Nigeria - Country Commercial Guide
Franchise Sector

This is a best prospect industry sector for this country.  Includes a market overview and trade data.

Last published date: 2021-10-13

Franchising in Nigeria is a well-utilized model for business expansion, used by both multinational and local businesses in Nigeria. The franchise sector in Nigeria has evolved from not being understood or utilized.  It is now being employed across many markets.  The country has two main bodies overseeing franchise operations in Nigeria, the National Office for Technology Acquisition and Promotion (NOTAP) and Nigerian International Franchise Association (http://www.nigerianfranchise.org/).

There is currently no specific law in Nigeria which regulating the sale franchises. However, the national office for Technology Acquisition and promotion Act, Chapter N62, Laws of the Federation of Nigeria 2004 (NOTAP Act) regulates the transfer of foreign technology to Nigeria.

A franchise arrangement involves the transfer of technology and thus is regulated by the provision of the NOTAP Act.  It is required by the NOTAP Act that all agreements for the transfer of technology between a foreign transferor and a Nigerian transferee must be registered with NOTAP.

Section 4 of the NOTAP Act states that such agreements are to be registered if they are regarding:

  • Use of trademarks
  • Use of patented inventions
  • Supply of technical expertise in the form of technical assistance of any description whatsoever
  • Supply of detailed engineering drawings
  • Supply of machinery and plant
  • Provision of operating staff, managerial assistance, and the training of personnel.

The NOTAP stipulates that an agreement for the transfer of technology must not exceed a term of 10 years. In practice, however, NOTAP usually approves a franchise agreement for a period of three years and upon its expiration, it needs to be renewed for further periods of three years. The NOTAP also has the power to refuse the registration of a franchise agreement which contains provisions that impose obligation on the franchisee to acquire equipment, tools, parts, or raw materials exclusively from the franchisor or any other person or given source.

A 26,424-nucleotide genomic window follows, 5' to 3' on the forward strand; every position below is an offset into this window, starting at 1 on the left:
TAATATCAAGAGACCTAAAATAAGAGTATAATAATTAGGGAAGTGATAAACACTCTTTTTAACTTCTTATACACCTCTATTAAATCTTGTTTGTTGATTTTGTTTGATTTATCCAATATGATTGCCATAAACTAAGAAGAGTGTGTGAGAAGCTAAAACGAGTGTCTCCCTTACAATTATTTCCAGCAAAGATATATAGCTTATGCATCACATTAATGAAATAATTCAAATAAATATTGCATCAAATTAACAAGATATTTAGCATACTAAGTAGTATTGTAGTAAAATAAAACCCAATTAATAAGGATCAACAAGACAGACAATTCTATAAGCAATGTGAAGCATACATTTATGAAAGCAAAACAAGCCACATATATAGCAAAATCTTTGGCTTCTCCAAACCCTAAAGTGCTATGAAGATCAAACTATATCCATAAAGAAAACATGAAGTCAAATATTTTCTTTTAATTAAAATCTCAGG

Based on a survey of some franchise operations in Nigeria, four main franchising models are used in the country:

  • Trade name franchise
  • Business format franchise
  • Master franchising
  • Product franchising

According to the United Nations Population Fund (UNFPA), Nigeria’s population is over 210 million (2021) making the country the most populous in Africa. While the large population is expected to accelerate the growth of franchises in the country, some economic factors such as the growing inflation rates which are currently at 15.97% (July 2021) has increased the prices of goods and services and reduced the consumer purchasing power.

In January 2021, the Consumer Price Index (CPI) in Nigeria stood at 361.2. Compared to January 2020, the CPI increased by 16.5%. This means that the inflation has steadily been rising. In fact, Nigeria ranks as one of the countries with the highest inflation rate worldwide. Loss of income and reduction in salaries of individuals as a fallout of COVID-19 has also resulted in reduced income and purchasing power. This effectively reduces the market size for products priced above the reach. The low purchasing power of the majority manifests in the high price sensitivity of consumers.  Franchises looking to come into the market must be mindful of this price sensitivity in developing their business model, pricing their products, and segmenting their market.